Radiative scaling of the nocturnal boundary layer and the diurnal temperature range
A radiative scaling for the warm season nocturnal boundary layer (NBL) is proposed, based on the daily mean surface net longwave radiation flux. Using this scaling, a conceptual model is proposed for the NBL, with parameters estimated from multiple linear regression of model data from the European Centre reanalysis, averaged over river basins from the tropics to high latitudes. A radiative temperature scale, computed from surface net longwave radiation flux and the slope of the Stefan-Boltzmann law, primarily determines the strength of the NBL and the amplitude of the diurnal temperature range, although the length of the nighttime period and the surface wind stress play important subsidiary roles. A related radiative velocity scale or radiative conductance, the duration of the nighttime period and the ratio of the scaled surface heat flux (which increases with wind stress) to the NBL strength determine the depth of the NBL. From an observational perspective, this suggests that the diurnal temperature range may give a useful estimate of surface net longwave radiation flux. From a modeling perspective, this provides a framework for relating model physical parameterizations, especially the coupling at night between the surface, the ground and the atmosphere, to observables, the diurnal temperature range and the strength and depth of the NBL. The model is then applied to estimate the nocturnal rise in concentration of gases such as CO2 and radon that are emitted at the surface.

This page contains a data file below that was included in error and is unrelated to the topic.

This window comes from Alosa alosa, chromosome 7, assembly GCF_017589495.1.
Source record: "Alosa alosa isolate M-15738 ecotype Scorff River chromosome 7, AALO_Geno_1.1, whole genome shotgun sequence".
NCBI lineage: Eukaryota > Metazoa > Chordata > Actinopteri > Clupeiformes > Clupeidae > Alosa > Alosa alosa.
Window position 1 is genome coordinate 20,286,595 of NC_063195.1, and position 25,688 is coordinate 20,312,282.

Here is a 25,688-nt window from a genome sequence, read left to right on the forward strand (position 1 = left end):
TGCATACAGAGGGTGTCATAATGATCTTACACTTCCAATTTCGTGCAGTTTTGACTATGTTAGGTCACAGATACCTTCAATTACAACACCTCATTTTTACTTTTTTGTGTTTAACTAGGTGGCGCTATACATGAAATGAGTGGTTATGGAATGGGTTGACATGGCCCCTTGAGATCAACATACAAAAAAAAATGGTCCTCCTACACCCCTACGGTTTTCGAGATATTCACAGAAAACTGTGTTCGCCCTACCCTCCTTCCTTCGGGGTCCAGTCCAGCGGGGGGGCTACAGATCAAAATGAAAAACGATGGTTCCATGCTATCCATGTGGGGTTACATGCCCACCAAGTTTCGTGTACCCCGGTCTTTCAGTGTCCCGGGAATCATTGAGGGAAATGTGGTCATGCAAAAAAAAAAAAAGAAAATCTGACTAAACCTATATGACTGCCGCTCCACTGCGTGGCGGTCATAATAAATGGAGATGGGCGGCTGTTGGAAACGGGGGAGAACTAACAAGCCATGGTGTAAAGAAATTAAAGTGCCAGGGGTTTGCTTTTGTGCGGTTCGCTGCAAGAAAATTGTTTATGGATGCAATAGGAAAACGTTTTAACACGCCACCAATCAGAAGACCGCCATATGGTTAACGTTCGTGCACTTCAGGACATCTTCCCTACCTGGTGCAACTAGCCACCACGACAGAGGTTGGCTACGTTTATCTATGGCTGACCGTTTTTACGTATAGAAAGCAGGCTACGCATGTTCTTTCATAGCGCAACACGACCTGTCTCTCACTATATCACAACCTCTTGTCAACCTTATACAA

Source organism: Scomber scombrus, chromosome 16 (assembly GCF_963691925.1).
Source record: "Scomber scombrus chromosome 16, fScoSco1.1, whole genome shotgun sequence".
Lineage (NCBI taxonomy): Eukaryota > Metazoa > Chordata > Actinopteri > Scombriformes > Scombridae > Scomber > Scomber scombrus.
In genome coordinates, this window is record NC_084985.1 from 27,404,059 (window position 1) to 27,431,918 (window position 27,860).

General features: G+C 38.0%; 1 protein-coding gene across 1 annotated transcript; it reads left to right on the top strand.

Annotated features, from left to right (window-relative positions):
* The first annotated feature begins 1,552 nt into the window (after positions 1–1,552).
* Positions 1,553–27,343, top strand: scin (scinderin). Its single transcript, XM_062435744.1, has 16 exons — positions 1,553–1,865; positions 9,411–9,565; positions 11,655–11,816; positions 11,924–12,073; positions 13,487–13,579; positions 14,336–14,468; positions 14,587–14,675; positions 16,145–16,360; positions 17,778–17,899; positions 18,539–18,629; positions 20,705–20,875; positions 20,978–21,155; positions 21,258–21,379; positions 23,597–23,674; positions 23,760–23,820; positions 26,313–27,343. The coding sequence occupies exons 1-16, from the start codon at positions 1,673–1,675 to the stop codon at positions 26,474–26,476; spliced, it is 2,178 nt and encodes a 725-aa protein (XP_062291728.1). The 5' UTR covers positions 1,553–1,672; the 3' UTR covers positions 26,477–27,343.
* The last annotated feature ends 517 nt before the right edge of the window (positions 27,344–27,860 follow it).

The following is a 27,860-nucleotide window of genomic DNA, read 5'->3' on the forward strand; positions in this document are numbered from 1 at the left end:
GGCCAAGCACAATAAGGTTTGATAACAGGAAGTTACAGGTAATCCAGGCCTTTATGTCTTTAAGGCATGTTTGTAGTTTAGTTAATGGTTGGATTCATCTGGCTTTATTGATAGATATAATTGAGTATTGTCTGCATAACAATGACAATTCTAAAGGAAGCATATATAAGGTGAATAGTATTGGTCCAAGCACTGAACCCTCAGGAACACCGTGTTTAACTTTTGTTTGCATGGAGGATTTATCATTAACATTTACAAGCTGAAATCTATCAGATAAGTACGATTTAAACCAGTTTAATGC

Betts, A. K. (2006), Radiative scaling of the nocturnal boundary layer and the diurnal temperature range, J. Geophys. Res., 111, D07105, doi:10.1029/2005JD006560.